24th July 2018
Shipping is the mode favored by many for long distance freight carriage, but when compared to new alternatives, can you be sure you’re it’s always the best choice?
Maritime transport has a good story to tell. To start with, it remains the backbone of global trade. The jobs and livelihoods of billions of people in the developing world depend on shipping – as do the standards of living in the industrialized world.
Then there are the statistics:
- International shipping is responsible for the carriage of around 90% of world trade
- There are over 50,000 merchant ships sailing the seas, registered to 150 nations
- In 2015, it’s estimated that 1687 million tons were carried in around 6 million containers
In other words shipping is big, and to date the dominant form of freight transport.
A viable alternative
It isn’t however the only option. Rail alone is receiving mass investment (and a similar amount of media attention), led by the One Belt One Road Initiative that aims to provide enhanced Eurasian connectivity through major infrastructure projects.
A project that’s already achieved some major milestones:
- Last year, a train took five months to travel between the UK and China – including the shifting of containers due to differences in railway gauges
- By May of this year the first ‘Silk Road’ train arrived in Antwerp, Belgium, having left the Chinese port of Tangshan only 17 days earlier
- It’s now estimated that rail transit time from China to Europe on the Silk Road Rail will be about 14-18 days for block-trains, and 18-21 for single container shipments
However, speed is not the only consideration. As with every transport mode, shipping brings with it a number of pros and cons that need to be factored in to any final decision.
Shipping: the advantages
Starting first with the high value ‘pluses’ of taking loads to the high seas:
Size: shipping is obviously ideal for transporting bulky and large loads. Indeed, think containers full of the latest banana harvest etc. – where refrigerated reefers are typically the most economical option for moving them long haul.
Cost: shipping cargo is also cheaper when compared to air, rail, and road transport (one study suggests that maritime transport can be $2000 cheaper per container than rail), and also cheaper in terms of maintenance
Risk: shipping can often come to the rescue when road and rail transport is disrupted by natural calamities such as floods and heavy snowfall etc.
Noise: aside from the low rumble of their engines, ships are pretty much silent as they cruise the oceans and produce far less noise pollution than alternative modes
Safety: ships sinking/running aground may be newsworthy events, but the fact is that such major accidents are far fewer in number that those associated with trucks and trains.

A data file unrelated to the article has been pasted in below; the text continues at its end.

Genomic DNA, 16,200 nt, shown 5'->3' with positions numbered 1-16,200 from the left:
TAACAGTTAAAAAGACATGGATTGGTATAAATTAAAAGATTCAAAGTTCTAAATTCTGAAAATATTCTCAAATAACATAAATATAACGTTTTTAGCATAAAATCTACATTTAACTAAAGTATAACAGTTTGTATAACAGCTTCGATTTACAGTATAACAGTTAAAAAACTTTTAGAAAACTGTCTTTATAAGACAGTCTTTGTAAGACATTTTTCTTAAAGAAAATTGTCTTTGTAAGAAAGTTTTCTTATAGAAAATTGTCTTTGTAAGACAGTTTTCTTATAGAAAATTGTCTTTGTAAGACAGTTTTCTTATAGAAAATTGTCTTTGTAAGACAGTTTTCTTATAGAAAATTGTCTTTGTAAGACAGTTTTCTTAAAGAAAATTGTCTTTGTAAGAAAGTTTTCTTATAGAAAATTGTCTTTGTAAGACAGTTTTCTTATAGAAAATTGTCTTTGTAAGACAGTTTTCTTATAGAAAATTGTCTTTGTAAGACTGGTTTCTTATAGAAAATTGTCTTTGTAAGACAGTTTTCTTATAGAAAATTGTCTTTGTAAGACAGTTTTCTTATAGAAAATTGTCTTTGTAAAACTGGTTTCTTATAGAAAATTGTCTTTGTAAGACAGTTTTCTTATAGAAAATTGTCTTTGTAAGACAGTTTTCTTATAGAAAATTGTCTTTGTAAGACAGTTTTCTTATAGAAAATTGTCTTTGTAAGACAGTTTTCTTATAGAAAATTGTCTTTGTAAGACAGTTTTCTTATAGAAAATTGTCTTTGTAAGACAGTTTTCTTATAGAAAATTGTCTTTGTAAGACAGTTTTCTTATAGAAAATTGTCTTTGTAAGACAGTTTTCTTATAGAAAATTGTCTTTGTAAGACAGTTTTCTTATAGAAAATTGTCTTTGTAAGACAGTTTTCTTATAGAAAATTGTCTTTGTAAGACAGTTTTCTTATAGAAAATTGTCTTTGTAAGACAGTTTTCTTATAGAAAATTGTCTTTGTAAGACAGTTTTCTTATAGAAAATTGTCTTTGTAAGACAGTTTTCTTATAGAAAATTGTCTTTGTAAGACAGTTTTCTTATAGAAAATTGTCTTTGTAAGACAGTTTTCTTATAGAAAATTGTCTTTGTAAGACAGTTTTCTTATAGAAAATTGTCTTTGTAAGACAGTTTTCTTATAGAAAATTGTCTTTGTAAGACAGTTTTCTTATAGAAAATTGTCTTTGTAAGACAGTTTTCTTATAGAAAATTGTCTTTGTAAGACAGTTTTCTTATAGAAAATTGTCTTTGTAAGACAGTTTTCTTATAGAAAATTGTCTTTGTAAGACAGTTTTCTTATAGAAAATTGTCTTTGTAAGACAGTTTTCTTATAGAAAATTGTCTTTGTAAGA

Shipping: the disadvantages
So there are many advantages of selecting the world’s oceans, rivers, and lakes as your preferred modal choice. Yet with shipping it’s not all plain sailing, and there are a few downsides to also consider:
Time: shipping simply takes longer to arrive. Of course this is not a problem for products with long lead times, but for refrigerated items journey time does place an emphasis on the quality and reliability of the cooling technology being used.
Slow steaming: an increasingly popular activity aimed at cutting fuel costs (estimated by as much as one third), the calculations suggest that for a ship to reduce speed by 10%, its engine power is reduced by 27% and the energy required for the voyage is cut by 19%.
Risk: yes, risk appears as both an advantage and disadvantage, as ships can be impacted by unseasonal weather (monsoons etc.), sinking ships, lost containers <link to article on hard knock life> etc.
Visibility: with your load at sea it can be very difficult to maintain close watch on the rate of progress and the condition of the cargo – despite advances in tracking technology.
Customs: maritime transport does involve significant documentation between importer, exporter, clearing agent etc. to enable entry to port and international waterways.
Consider all the possibilities
Obviously shipping will for the foreseeable future remain top choice for the long-haul shipping of organic produce – and everything from sugar and cereal through to fruit and vegetables.
For transporting refrigerated goods it’s much the same, as major technology providers such as Thermo King continue to innovate with their line of marine solutions.
But change is definitely sailing just beyond the horizon. New modes, and particularly rail, are beginning to offer similar green credentials to shipping – as well as an attractive balance between cost and speed that neatly dissects air and maritime modes.
Find your ideal route
The world of intermodal trade continues to change. Where once the key factors of cost and delivery times meant that only one option existed, now you have a range of alternatives for enhancing your cold chain.
For more information, visit our Intermodal page.